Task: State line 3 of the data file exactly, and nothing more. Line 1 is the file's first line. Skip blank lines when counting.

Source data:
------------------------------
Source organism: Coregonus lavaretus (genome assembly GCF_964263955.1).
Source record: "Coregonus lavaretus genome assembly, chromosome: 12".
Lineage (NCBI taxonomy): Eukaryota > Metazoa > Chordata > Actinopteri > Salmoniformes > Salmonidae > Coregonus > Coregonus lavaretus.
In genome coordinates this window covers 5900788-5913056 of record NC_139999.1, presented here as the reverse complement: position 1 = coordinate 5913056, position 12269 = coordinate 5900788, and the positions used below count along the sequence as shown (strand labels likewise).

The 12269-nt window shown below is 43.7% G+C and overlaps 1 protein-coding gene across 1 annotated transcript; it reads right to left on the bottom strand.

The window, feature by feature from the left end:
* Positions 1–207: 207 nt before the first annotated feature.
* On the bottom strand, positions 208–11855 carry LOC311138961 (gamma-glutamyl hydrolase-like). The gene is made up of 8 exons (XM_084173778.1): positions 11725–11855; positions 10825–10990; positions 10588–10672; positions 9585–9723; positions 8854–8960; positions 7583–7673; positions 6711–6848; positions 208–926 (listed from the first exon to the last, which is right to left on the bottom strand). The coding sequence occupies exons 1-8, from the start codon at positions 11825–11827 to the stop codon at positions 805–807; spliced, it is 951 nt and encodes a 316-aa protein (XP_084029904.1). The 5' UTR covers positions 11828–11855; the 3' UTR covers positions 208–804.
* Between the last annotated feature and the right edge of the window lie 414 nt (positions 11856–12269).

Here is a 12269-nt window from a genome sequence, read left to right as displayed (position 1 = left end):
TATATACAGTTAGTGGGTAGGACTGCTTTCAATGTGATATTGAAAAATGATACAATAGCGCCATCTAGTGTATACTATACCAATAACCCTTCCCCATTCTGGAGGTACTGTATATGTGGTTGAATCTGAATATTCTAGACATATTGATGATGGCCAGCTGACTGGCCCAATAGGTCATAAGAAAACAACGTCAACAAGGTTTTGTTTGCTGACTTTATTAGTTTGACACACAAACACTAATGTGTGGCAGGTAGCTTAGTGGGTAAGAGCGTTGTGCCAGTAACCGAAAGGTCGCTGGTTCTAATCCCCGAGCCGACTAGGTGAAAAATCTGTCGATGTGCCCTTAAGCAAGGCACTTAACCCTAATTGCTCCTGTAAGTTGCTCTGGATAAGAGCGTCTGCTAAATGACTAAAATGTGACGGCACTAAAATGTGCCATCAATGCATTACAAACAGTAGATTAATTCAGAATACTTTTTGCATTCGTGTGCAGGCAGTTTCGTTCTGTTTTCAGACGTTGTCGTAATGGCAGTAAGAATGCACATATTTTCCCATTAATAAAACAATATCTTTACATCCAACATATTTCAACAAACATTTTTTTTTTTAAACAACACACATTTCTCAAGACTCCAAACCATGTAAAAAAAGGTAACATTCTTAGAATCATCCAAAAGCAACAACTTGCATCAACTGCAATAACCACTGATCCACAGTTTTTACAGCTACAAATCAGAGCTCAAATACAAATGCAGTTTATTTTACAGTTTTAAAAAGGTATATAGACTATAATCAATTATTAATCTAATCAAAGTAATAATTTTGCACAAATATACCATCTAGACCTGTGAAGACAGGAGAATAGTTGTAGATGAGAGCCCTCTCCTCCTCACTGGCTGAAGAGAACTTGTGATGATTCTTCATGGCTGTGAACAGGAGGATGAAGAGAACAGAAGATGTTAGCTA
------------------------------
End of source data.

Lineage (NCBI taxonomy): Eukaryota > Metazoa > Chordata > Actinopteri > Salmoniformes > Salmonidae > Coregonus > Coregonus lavaretus.